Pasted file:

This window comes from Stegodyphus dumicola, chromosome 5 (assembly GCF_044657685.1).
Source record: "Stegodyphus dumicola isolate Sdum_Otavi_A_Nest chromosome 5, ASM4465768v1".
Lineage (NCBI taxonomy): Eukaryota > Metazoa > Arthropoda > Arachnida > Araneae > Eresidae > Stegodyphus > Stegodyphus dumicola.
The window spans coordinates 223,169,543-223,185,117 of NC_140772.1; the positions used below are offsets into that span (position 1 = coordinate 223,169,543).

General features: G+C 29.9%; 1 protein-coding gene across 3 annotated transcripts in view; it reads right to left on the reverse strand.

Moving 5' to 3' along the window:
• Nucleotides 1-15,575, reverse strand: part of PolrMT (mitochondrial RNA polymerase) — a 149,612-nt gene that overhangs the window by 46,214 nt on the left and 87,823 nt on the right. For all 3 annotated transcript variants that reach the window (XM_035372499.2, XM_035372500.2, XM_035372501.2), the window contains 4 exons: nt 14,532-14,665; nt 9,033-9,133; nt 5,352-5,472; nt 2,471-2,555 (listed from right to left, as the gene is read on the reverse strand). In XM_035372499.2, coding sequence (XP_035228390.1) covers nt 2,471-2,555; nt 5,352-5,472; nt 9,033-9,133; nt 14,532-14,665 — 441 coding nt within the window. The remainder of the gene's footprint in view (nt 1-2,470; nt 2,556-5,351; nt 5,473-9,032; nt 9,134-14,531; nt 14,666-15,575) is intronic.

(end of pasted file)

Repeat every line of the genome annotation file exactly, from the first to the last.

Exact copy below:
This window comes from Stegodyphus dumicola, chromosome 5 (assembly GCF_044657685.1).
Source record: "Stegodyphus dumicola isolate Sdum_Otavi_A_Nest chromosome 5, ASM4465768v1".
Lineage (NCBI taxonomy): Eukaryota > Metazoa > Arthropoda > Arachnida > Araneae > Eresidae > Stegodyphus > Stegodyphus dumicola.
The window spans coordinates 223,169,543-223,185,117 of NC_140772.1; the positions used below are offsets into that span (position 1 = coordinate 223,169,543).

General features: G+C 29.9%; 1 protein-coding gene across 3 annotated transcripts in view; it reads right to left on the reverse strand.

Moving 5' to 3' along the window:
• Nucleotides 1-15,575, reverse strand: part of PolrMT (mitochondrial RNA polymerase) — a 149,612-nt gene that overhangs the window by 46,214 nt on the left and 87,823 nt on the right. For all 3 annotated transcript variants that reach the window (XM_035372499.2, XM_035372500.2, XM_035372501.2), the window contains 4 exons: nt 14,532-14,665; nt 9,033-9,133; nt 5,352-5,472; nt 2,471-2,555 (listed from right to left, as the gene is read on the reverse strand). In XM_035372499.2, coding sequence (XP_035228390.1) covers nt 2,471-2,555; nt 5,352-5,472; nt 9,033-9,133; nt 14,532-14,665 — 441 coding nt within the window. The remainder of the gene's footprint in view (nt 1-2,470; nt 2,556-5,351; nt 5,473-9,032; nt 9,134-14,531; nt 14,666-15,575) is intronic.